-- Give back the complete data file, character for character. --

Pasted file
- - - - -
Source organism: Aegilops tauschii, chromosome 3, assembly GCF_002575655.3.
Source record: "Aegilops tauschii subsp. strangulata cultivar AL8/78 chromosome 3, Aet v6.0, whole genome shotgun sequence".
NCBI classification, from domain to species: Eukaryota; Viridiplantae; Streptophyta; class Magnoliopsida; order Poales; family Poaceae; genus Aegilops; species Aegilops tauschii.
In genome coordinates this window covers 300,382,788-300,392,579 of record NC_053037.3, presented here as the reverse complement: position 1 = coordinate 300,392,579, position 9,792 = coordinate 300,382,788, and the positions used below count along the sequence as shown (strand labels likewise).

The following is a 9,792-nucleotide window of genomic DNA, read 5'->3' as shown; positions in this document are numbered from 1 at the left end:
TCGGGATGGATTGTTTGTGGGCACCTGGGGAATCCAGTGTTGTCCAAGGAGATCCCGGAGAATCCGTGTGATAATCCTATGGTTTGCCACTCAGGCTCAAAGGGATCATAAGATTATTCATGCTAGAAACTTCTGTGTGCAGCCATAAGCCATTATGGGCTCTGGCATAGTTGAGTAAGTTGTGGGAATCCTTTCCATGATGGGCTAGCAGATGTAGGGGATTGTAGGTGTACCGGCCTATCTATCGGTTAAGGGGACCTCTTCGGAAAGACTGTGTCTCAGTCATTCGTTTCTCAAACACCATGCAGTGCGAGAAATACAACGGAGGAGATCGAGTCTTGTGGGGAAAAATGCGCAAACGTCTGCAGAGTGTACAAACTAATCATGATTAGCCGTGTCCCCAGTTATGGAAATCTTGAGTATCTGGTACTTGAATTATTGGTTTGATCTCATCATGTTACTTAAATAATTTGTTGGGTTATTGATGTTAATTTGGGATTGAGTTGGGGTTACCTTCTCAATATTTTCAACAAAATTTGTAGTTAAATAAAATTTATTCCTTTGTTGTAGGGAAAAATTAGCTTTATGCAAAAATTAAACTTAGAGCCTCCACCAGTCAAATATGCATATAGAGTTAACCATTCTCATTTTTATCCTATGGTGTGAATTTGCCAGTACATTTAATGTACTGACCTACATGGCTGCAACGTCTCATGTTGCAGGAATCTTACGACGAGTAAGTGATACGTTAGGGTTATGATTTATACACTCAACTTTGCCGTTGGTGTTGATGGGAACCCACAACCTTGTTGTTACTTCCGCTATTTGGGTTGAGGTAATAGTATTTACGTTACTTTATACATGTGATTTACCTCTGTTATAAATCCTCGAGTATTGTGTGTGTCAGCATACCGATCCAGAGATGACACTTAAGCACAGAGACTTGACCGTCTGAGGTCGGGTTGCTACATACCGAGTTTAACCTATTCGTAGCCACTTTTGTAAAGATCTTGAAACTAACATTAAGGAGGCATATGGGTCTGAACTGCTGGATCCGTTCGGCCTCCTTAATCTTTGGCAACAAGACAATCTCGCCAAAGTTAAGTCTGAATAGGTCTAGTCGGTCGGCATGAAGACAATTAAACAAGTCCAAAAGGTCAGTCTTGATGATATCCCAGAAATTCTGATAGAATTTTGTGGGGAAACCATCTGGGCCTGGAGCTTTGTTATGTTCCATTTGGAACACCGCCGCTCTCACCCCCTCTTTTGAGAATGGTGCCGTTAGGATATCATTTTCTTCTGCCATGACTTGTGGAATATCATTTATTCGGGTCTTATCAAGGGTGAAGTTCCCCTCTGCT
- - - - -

Source organism: Aegilops tauschii, chromosome 3, assembly GCF_002575655.3.
Source record: "Aegilops tauschii subsp. strangulata cultivar AL8/78 chromosome 3, Aet v6.0, whole genome shotgun sequence".
NCBI classification, from domain to species: Eukaryota; Viridiplantae; Streptophyta; class Magnoliopsida; order Poales; family Poaceae; genus Aegilops; species Aegilops tauschii.
In genome coordinates this window covers 300,382,788-300,392,579 of record NC_053037.3, presented here as the reverse complement: position 1 = coordinate 300,392,579, position 9,792 = coordinate 300,382,788, and the positions used below count along the sequence as shown (strand labels likewise).

The following is a 9,792-nucleotide window of genomic DNA, read 5'->3' as shown; positions in this document are numbered from 1 at the left end:
TCGGGATGGATTGTTTGTGGGCACCTGGGGAATCCAGTGTTGTCCAAGGAGATCCCGGAGAATCCGTGTGATAATCCTATGGTTTGCCACTCAGGCTCAAAGGGATCATAAGATTATTCATGCTAGAAACTTCTGTGTGCAGCCATAAGCCATTATGGGCTCTGGCATAGTTGAGTAAGTTGTGGGAATCCTTTCCATGATGGGCTAGCAGATGTAGGGGATTGTAGGTGTACCGGCCTATCTATCGGTTAAGGGGACCTCTTCGGAAAGACTGTGTCTCAGTCATTCGTTTCTCAAACACCATGCAGTGCGAGAAATACAACGGAGGAGATCGAGTCTTGTGGGGAAAAATGCGCAAACGTCTGCAGAGTGTACAAACTAATCATGATTAGCCGTGTCCCCAGTTATGGAAATCTTGAGTATCTGGTACTTGAATTATTGGTTTGATCTCATCATGTTACTTAAATAATTTGTTGGGTTATTGATGTTAATTTGGGATTGAGTTGGGGTTACCTTCTCAATATTTTCAACAAAATTTGTAGTTAAATAAAATTTATTCCTTTGTTGTAGGGAAAAATTAGCTTTATGCAAAAATTAAACTTAGAGCCTCCACCAGTCAAATATGCATATAGAGTTAACCATTCTCATTTTTATCCTATGGTGTGAATTTGCCAGTACATTTAATGTACTGACCTACATGGCTGCAACGTCTCATGTTGCAGGAATCTTACGACGAGTAAGTGATACGTTAGGGTTATGATTTATACACTCAACTTTGCCGTTGGTGTTGATGGGAACCCACAACCTTGTTGTTACTTCCGCTATTTGGGTTGAGGTAATAGTATTTACGTTACTTTATACATGTGATTTACCTCTGTTATAAATCCTCGAGTATTGTGTGTGTCAGCATACCGATCCAGAGATGACACTTAAGCACAGAGACTTGACCGTCTGAGGTCGGGTTGCTACATACCGAGTTTAACCTATTCGTAGCCACTTTTGTAAAGATCTTGAAACTAACATTAAGGAGGCATATGGGTCTGAACTGCTGGATCCGTTCGGCCTCCTTAATCTTTGGCAACAAGACAATCTCGCCAAAGTTAAGTCTGAATAGGTCTAGTCGGTCGGCATGAAGACAATTAAACAAGTCCAAAAGGTCAGTCTTGATGATATCCCAGAAATTCTGATAGAATTTTGTGGGGAAACCATCTGGGCCTGGAGCTTTGTTATGTTCCATTTGGAACACCGCCGCTCTCACCCCCTCTTTTGAGAATGGTGCCGTTAGGATATCATTTTCTTCTGCCATGACTTGTGGAATATCATTTATTCGGGTCTTATCAAGGGTGAAGTTCCCCTCTGCT